A few weeks ago, at a positioning seminar we were running for a group of brand and market research managers, a young brand manager asked an interesting question: “How do we take positioning from the theoretical to something more tangible?”  The discussion that followed intrigued me because, for the first time in quite some time, I realized that she wasn’t the only person in the room who thought this way.  Maybe it’s because, at Brand Engineers, we spend everyday working on and thinking about brand positioning that we overlook the fact that some marketers understand the “idea” of positioning, but not the practical application of it. While we don’t have the room to cover every aspect of this topic in a single PositioningTip®, we will start with some of the underlying issues and principles and expand in subsequent issues.

The first step in unraveling this perspective is to unpack it a bit. Most marketers conceptually understand what positioning is and what it is intended to do for their brand. However, it seems that just as many lack confidence in the idea that committing to a singular positioning over time will create a brand that is more successful than one that lacks this level of direction. Maybe this is due in part to a fear of putting all of one’s eggs in a single perceptual basket. What if the basket isn’t the right one, or the biggest one, or the one that my target customer is looking for? These are all legitimate questions and maybe they get us closer to the heart of the original question. Maybe the root of the original question is actually: “How do I know I have the right positioning?”

The simple answer to this question is that there are likely multiple positioning options available to your brand. Each option will achieve different business objectives and determining which option is best for your brand is part of the challenge. Positioning is a strategic destination that you are driving your brand toward, and one that should have been selected from a number of options based on information about your product, market, competitors, and target customers. Any good positioning process should generate multiple positioning options and a framework for evaluating each based on the strategic, tactical, and financial considerations that choice will have on your brand.

Two fundamental questions to ask yourself that are necessary to be comfortable with the positioning you select for your brand are: how well do I understand my competitors and their perceptions in the market; and what are the insights I have about my target customers that potentially makes my brand interesting, relevant, and differentiating to them? The first question is necessary because it helps to define the business strategy at the center of the brand and the potential “open-space” that exists in the market. A strong competitive understanding enables us to make conscientious decisions regarding our willingness to take on a competitor directly, whether to focus on an un-served or underserved segment of the market, to influence when or how our product is used, etc.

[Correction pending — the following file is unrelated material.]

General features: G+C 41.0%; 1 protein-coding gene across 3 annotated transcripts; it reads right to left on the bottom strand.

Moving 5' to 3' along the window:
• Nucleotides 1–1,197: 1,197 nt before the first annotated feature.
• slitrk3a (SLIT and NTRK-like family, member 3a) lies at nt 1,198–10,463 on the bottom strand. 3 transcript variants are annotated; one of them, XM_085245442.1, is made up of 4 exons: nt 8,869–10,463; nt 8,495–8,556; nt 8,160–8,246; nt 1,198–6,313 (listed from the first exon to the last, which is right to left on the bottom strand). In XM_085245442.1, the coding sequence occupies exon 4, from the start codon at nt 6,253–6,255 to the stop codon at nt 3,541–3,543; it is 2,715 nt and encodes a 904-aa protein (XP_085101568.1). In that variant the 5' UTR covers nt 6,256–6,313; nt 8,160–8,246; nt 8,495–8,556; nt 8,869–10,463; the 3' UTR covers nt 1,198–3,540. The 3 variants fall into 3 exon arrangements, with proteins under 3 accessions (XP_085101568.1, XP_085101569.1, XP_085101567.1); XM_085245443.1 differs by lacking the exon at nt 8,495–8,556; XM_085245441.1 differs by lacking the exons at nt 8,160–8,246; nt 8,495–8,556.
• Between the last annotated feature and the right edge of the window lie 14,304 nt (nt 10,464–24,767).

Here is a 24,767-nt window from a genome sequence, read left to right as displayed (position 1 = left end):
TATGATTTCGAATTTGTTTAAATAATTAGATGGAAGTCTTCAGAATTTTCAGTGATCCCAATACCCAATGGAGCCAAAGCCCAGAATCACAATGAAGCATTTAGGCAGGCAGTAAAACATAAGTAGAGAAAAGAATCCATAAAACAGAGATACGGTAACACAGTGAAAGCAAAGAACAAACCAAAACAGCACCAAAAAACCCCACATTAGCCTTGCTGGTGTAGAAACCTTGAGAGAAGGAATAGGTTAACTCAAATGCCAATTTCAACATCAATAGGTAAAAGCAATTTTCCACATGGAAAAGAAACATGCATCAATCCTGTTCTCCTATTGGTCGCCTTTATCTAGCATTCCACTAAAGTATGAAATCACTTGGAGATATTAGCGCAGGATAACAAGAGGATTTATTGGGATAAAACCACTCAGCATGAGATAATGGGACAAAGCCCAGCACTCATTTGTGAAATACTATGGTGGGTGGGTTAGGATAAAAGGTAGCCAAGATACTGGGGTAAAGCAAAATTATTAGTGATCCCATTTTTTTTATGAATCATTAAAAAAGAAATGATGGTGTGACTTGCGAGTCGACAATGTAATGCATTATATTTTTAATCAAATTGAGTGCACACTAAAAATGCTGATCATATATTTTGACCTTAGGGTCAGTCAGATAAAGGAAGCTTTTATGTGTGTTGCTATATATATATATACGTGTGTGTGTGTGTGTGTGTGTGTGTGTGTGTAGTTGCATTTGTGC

As for our second question, understanding something about our target customers that our competitors either do not understand or are unable to address provides a basis for developing confidence in your selected brand positioning. Take the case of Southwest Airlines (we covered their positioning on our Positioning Blog which you can get to by clicking here), Southwest understood that many airline passengers were unsatisfied with the hidden rules and fees imposed by the big name airlines and that these customers just wanted to get to their destination without the extra hassles they perceived came with air travel. Southwest fashioned their brand as a “Challenge Brand” and set themselves apart by doing exactly the opposite of the major carriers. Southwest understood their target customer and exactly what this customer group found annoying with the major carriers, then Southwest delivered exactly what they knew would satisfy this target customer. Was there a risk in pursuing this strategy? Certainly there were, there are risks in all strategic decisions including playing it safe (which may be the riskiest of all). More than likely Southwest had other options, but because they understood their customer they were confident in moving the brand toward this positioning.

So the point is, setting a positioning strategy is the commitment to where you intend to see your brand in the market. By assessing your competitors and understanding your customers you are identifying the unsatisfied needs in the market and taking direct steps to place your brand in that space. The stronger your efforts in understanding the competition and the customer the more confident you will feel about your selected positioning and the clearer the implementation efforts needed will become.

In subsequent PositioningTips®, we will dive deeper into the level of understanding you should have about both your competition and your customers to generate a strong and viable positioning for your brand.

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